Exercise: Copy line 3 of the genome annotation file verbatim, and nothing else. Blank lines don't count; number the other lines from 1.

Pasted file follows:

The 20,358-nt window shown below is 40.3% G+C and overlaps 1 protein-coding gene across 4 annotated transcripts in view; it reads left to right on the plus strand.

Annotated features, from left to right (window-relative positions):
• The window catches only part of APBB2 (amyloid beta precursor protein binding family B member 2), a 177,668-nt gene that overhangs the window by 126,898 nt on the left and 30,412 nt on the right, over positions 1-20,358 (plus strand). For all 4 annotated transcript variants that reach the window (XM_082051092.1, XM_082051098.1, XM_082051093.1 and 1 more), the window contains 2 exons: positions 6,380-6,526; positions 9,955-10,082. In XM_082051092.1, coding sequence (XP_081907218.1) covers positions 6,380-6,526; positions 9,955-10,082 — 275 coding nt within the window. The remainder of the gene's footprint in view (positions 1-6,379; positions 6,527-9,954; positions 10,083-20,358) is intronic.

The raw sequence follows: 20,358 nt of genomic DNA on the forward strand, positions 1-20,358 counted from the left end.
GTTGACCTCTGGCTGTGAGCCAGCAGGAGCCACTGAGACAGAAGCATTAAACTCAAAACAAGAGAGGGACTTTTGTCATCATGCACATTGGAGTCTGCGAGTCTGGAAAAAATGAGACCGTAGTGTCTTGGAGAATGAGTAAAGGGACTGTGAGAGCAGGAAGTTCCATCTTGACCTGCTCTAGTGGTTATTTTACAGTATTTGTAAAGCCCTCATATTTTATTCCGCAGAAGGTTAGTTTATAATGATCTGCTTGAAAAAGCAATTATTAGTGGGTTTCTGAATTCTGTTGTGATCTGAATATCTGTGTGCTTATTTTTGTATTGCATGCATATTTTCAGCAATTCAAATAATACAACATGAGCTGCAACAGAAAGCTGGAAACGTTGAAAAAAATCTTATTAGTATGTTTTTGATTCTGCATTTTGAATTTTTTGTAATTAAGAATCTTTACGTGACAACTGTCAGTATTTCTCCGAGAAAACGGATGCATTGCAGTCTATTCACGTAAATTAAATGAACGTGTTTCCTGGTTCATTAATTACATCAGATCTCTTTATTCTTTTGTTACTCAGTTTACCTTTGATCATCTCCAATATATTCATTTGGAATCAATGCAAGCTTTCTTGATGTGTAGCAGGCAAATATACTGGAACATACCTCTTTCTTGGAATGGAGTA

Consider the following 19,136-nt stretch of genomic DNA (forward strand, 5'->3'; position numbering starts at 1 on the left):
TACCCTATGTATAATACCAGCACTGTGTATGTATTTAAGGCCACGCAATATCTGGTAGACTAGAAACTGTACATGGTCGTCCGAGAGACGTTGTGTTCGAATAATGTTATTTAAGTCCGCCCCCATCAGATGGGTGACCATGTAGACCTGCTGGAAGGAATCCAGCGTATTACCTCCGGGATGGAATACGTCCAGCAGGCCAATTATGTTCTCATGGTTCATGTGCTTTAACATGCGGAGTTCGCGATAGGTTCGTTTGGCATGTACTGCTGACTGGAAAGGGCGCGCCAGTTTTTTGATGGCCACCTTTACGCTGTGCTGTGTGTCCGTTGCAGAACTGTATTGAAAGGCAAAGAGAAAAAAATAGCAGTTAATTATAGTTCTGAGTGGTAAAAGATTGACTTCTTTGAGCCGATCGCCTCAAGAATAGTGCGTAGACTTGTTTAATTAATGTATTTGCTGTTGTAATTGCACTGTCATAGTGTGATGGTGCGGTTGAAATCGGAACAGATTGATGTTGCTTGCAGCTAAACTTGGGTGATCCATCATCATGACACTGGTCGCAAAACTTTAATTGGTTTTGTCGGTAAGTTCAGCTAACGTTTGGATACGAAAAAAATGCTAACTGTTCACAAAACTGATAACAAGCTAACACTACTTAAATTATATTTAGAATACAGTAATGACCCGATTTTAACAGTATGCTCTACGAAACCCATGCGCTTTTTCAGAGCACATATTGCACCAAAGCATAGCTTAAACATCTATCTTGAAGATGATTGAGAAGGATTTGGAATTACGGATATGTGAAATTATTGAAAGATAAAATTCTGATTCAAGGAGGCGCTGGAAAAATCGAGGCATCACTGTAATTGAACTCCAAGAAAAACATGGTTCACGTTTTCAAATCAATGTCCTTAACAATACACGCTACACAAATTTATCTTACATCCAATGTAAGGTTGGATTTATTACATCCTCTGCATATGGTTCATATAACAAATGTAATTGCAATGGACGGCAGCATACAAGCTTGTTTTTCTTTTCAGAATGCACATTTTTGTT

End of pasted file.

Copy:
• The window catches only part of APBB2 (amyloid beta precursor protein binding family B member 2), a 177,668-nt gene that overhangs the window by 126,898 nt on the left and 30,412 nt on the right, over positions 1-20,358 (plus strand). For all 4 annotated transcript variants that reach the window (XM_082051092.1, XM_082051098.1, XM_082051093.1 and 1 more), the window contains 2 exons: positions 6,380-6,526; positions 9,955-10,082. In XM_082051092.1, coding sequence (XP_081907218.1) covers positions 6,380-6,526; positions 9,955-10,082 — 275 coding nt within the window. The remainder of the gene's footprint in view (positions 1-6,379; positions 6,527-9,954; positions 10,083-20,358) is intronic.